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NRF Organized Retail Crime Survey Finds Criminals View Global Recession as Opportunity to Abuse Retailers and Consumers

View or download NRF's 2009 Organized Retail Crime survey report

For Immediate Release
Kathy Grannis (202)783-7971
grannisk@nrf.com

NRF Organized Retail Crime Survey Finds Criminals View Global Recession as Opportunity to Abuse Retailers and Consumers
--Organized Retail Crime Activity Jumps by 8%, According to NRF Survey--

Washington, June 10, 2009 – As another illustration of the wide effect of the down economy, retailers and consumers are increasingly being victimized by organized retail crime groups. According to NRF’s fifth annual Organized Retail Crime survey, nine out of ten retailers (92%) report that their companies were victims of organized retail crime during the past year, up eight percent from 2008.  Nearly three-fourths (73%) of retailers also reported the level of organized retail crime activity has increased over the past 12 months, an increase of 11 percent from 2008.  Loss prevention executives from 115 companies, including department, discount, drug, grocery, restaurant and specialty retailers, completed the survey last month. 

“The unfortunate economic events of the past year have played an intricate role in how criminals continue to rip off the retail industry,” said Joe LaRocca, NRF Senior Asset Protection Advisor. “Organized retail crime rings have realized that tough economic times present new business opportunities by stealing valuable items from retailers and turning around to sell the merchandise to consumers looking for bargains.” 

Even with the economy forcing retailers to cut staff and do more with less, 42 percent of retailers say their company is allocating additional resources to address organized retail crime. According to the survey, the average retailer spends approximately $215,000 annually just on labor costs to fight organized retail crime. Some retailers surveyed spend far more, with six percent of respondents spending more than $1 million dollars a year to employ loss prevention executives devoted to organized retail crime.

The fight against organized retail crime would be futile without the support of top management. According to the survey, nearly half (49%) of respondents believe senior management in their company understands the seriousness of the issue. For the first time in the survey’s history, NRF also asked loss prevention executives whether they felt law enforcement had a firm grasp on the issue; 38 percent agreed that police officers, detectives and federal law enforcement understood the complexity and severity of organized retail crime. 

Thanks to the new partnerships formed with Federal and local law enforcement officials, retailers have had some success identifying stolen merchandise or gift cards at physical fence locations such as pawn shops and temporary stores (60%) and through online e-fencing operations (60%), where stolen merchandise is sold through online auction sites.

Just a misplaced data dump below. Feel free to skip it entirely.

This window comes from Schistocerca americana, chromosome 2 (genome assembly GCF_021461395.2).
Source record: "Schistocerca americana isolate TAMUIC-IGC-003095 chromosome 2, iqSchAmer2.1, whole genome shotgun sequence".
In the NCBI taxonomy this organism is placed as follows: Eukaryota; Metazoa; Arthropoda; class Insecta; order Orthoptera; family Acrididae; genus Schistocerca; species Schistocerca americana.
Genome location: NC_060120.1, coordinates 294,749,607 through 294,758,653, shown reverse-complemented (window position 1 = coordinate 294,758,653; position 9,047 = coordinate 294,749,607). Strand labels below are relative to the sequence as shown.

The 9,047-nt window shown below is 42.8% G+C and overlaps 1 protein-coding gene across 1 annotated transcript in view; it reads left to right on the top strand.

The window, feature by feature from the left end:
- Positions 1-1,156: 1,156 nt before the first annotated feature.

Organized retail crime is not only an isolated problem in a handful of areas across the country. According to the survey, a staggering 72 percent of retailers have identified organized retail crime syndicates who are exporting goods outside of the U.S. or across state lines. Additionally, 28 percent found that criminal groups under current investigation have connections to street gangs with international connections. 

When asked how they would rank organized retail crime as a threat to their company, nearly one-third (29%) of retailers gave organized retail crime a “four” or “five” rating, identifying the problem as severe or significant. On average, retailers gave organized retail crime a rating of 2.87 on a five-point scale. 

NRF will address organized retail crime and many other loss prevention issues such as return fraud and counterfeiting at its annual Loss Prevention Conference and EXPO at the Los Angeles Convention Center, June 15-17. Law enforcement officials and retailers are eligible for complimentary EXPO Hall passes. Visit NRF’s LP Conference website for more information. 

The National Retail Federation is the world's largest retail trade association, with membership that comprises all retail formats and channels of distribution including department, specialty, discount, catalog, Internet, independent stores, chain restaurants, drug stores and grocery stores as well as the industry's key trading partners of retail goods and services. NRF represents an industry with more than 1.6 million U.S. retail establishments, more than 24 million employees - about one in five American workers - and 2008 sales of $4.6 trillion. As the industry umbrella group, NRF also represents more than 100 state, national and international retail associations. www.nrf.com.  

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NRF is pleased to grant complimentary registration to editorial staff members of the press, as well as accredited retail analysts and bloggers. Register online for NRF’s 2009 Loss Prevention Conference and EXPO, or call Kathy Grannis at (202) 626-8189.